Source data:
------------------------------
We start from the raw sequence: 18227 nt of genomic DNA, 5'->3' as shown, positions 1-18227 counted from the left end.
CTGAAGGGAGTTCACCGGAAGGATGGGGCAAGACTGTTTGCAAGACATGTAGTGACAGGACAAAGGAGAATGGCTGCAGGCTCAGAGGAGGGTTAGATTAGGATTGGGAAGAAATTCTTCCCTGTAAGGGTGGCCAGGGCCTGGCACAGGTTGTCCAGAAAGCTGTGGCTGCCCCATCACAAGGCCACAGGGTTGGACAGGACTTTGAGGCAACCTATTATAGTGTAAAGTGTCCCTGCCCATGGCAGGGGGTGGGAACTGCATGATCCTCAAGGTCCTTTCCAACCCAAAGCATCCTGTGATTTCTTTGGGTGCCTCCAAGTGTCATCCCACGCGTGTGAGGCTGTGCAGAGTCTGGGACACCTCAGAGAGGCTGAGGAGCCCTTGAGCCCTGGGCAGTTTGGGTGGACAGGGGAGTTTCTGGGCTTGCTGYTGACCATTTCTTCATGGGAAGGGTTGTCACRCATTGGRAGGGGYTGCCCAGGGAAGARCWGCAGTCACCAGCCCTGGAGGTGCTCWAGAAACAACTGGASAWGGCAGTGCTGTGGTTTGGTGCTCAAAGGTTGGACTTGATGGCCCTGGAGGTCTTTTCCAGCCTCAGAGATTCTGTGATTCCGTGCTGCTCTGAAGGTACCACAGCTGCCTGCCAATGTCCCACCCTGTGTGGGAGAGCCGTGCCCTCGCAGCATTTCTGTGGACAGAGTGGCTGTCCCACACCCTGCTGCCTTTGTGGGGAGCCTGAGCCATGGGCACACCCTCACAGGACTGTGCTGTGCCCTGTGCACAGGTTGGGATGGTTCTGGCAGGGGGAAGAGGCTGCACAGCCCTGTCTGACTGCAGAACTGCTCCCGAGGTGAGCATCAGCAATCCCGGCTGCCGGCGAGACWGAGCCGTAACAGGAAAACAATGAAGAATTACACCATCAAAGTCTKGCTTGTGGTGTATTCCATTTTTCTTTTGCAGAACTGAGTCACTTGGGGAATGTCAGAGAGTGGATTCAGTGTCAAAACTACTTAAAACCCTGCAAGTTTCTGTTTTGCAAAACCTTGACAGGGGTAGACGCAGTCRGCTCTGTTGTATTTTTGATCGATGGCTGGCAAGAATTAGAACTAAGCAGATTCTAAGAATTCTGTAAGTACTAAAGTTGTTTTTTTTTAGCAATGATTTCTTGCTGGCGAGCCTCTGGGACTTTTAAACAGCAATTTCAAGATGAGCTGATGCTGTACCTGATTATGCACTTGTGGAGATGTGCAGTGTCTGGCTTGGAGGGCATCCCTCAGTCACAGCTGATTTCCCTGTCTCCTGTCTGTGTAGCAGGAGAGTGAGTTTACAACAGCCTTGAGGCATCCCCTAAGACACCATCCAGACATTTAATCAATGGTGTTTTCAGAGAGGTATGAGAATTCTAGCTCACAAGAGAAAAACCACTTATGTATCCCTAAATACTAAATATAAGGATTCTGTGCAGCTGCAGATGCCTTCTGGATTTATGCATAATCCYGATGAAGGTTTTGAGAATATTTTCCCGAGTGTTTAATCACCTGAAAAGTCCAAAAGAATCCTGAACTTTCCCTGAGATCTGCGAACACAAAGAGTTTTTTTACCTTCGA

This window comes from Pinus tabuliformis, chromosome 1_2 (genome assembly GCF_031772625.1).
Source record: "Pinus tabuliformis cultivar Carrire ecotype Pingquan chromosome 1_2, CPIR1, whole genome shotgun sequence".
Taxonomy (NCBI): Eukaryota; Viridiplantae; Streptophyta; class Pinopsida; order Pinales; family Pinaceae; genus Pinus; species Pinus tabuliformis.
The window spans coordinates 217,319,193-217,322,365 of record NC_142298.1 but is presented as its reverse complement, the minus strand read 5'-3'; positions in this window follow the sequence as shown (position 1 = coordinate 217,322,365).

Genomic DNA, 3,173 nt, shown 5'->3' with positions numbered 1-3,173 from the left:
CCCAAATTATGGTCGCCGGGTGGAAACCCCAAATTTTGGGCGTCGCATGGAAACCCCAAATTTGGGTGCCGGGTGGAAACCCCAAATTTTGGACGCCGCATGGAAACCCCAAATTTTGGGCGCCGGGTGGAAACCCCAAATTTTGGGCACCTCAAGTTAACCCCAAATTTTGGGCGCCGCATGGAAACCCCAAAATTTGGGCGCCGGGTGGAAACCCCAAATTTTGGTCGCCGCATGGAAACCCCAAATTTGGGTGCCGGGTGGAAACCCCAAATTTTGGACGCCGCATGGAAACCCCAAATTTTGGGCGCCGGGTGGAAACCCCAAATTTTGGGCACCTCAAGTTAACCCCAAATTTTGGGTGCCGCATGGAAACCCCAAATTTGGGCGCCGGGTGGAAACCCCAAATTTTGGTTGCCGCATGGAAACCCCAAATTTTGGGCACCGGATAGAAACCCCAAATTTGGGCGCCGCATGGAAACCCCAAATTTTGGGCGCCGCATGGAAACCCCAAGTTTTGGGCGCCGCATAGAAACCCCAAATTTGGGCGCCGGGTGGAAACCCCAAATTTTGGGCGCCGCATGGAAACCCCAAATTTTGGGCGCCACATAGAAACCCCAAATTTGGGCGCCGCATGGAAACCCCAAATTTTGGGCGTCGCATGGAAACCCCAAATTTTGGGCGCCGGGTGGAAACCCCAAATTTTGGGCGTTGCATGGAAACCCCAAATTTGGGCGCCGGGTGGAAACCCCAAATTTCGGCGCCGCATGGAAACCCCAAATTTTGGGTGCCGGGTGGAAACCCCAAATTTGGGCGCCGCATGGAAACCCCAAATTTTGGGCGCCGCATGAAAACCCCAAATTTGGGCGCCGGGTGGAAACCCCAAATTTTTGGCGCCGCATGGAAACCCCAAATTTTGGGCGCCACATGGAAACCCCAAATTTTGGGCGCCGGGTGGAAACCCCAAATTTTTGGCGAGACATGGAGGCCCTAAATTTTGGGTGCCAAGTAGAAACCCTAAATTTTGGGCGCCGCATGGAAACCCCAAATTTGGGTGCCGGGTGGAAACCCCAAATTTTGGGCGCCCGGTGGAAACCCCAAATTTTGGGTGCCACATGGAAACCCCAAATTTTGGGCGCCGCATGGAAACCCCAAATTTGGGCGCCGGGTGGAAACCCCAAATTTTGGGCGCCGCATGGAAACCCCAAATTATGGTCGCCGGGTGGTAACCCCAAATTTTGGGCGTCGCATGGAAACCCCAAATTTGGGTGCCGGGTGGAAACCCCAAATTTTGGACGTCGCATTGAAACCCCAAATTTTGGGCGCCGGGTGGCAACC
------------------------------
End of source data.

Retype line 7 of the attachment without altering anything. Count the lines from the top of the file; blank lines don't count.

Genomic DNA, 3,173 nt, shown 5'->3' with positions numbered 1-3,173 from the left: